TESCO STORES LTD v (1) SIMON POOK (2) NATASHA KERSEY POOK (3) UNIVERSAL PROJECTS (UK) LTD (2003)
PUBLISHED April 30, 2003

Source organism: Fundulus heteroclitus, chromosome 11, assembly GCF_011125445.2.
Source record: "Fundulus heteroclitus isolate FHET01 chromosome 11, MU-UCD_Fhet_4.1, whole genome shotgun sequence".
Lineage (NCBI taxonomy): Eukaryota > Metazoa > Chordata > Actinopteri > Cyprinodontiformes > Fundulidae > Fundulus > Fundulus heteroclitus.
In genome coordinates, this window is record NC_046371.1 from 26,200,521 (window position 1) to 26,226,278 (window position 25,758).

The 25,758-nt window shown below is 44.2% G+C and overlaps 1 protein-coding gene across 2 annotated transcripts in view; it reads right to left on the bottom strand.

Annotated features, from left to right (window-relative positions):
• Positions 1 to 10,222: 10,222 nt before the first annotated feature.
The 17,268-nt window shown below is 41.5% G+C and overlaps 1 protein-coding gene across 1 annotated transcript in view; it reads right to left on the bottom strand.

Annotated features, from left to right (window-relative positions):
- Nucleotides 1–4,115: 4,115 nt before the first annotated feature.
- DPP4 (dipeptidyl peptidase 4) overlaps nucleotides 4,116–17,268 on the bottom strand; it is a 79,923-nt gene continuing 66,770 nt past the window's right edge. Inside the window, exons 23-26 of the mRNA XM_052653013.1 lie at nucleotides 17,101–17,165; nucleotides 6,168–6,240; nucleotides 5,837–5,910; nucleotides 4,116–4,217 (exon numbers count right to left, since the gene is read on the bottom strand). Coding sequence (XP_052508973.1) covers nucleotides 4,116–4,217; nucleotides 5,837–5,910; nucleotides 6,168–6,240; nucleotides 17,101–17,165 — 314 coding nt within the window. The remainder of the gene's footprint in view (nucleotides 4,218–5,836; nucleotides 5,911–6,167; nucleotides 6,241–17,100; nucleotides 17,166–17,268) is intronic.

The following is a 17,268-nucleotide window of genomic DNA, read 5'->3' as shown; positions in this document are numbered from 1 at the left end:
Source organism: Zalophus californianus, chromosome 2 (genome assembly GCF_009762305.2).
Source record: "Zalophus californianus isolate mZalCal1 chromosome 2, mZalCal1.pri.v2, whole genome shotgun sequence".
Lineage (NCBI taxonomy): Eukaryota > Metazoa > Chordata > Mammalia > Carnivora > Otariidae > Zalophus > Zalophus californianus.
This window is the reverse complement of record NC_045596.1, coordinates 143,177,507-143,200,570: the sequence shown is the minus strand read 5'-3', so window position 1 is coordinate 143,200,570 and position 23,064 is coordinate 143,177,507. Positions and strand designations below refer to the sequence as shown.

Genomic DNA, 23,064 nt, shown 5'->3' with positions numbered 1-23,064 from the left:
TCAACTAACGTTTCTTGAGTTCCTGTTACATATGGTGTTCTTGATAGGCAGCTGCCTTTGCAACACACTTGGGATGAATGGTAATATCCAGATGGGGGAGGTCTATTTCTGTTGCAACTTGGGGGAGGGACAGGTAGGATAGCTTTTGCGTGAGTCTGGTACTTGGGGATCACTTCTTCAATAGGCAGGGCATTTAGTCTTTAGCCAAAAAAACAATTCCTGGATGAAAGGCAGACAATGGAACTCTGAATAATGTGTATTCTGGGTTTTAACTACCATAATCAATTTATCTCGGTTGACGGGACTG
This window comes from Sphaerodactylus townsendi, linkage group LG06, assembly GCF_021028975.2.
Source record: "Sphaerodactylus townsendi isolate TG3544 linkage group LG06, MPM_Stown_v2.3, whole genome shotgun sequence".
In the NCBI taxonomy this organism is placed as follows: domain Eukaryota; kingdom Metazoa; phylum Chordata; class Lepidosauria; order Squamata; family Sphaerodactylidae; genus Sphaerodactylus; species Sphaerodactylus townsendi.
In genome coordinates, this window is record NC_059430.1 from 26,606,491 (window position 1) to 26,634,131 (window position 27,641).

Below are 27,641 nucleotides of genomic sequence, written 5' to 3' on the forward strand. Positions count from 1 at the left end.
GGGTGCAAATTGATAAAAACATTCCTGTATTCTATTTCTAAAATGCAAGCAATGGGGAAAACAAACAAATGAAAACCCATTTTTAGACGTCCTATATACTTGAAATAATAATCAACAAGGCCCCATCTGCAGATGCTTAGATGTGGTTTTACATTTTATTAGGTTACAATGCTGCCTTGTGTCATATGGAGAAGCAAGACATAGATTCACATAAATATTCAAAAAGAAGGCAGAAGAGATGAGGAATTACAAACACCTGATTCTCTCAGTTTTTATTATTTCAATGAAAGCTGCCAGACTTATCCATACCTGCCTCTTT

It was an implied term of the Tesco Executive Share Option Scheme that employees would not be entitled to exercise the share option to which they would otherwise have been entitled for so long as they were in such breach of contract as would have entitled Tesco to terminate their contract of employment.Action by the claimant ('Tesco') to recover the sum of ?323,749.99 allegedly paid as a bribe to the third defendant ('UP') by a company who did business with Tesco ('Delta'). The first defendant ('P') counterclaimed in respect of his right to exercise share options granted to him under an executive share option scheme for Tesco's employees. UP was a company owned and controlled by P. P was employed by Tesco as its New Grocery Development Manager in its e-commerce department. Delta was a supplier of services to that department. Tesco contended that P, who was in a position to decide whether or not Tesco would continue its relationship with Delta, effectively blackmailed Delta into paying the bribe to him by threatening to withdraw Tesco's custom from Delta. Upon discovery of the alleged bribe, Tesco dismissed P. P contended that the money in question had been loaned to him by Delta.HELD: (1) P's case that the money had been paid to him by way of loan simply was not credible. P admitted that the invoices were false and it was quite clear that P had extorted the money in question from Delta as the price of keeping Tesco's business. (2) The secret payment had been a bribe which had clearly put P in a position of conflict of interest. It had also been a secret commission. P was liable to account for the payment and held it on trust for Tesco (see Attorney General for Hong Kong v Reid (1994) 1 AC 324). (3) It was an implied term of the share option scheme that P should not be entitled to take advantage of his wrongdoing. Therefore, there was an implied term that P would not be entitled to exercise his share options for so long as he was in such breach of contract as would have entitled Tesco to terminate his contract of employment. (4) If necessary, the court would have held that Tesco was entitled to succeed on P's counterclaim on the basis that P was in breach of a positive duty on his part to disclose that he had received the bribe.Judgment accordingly.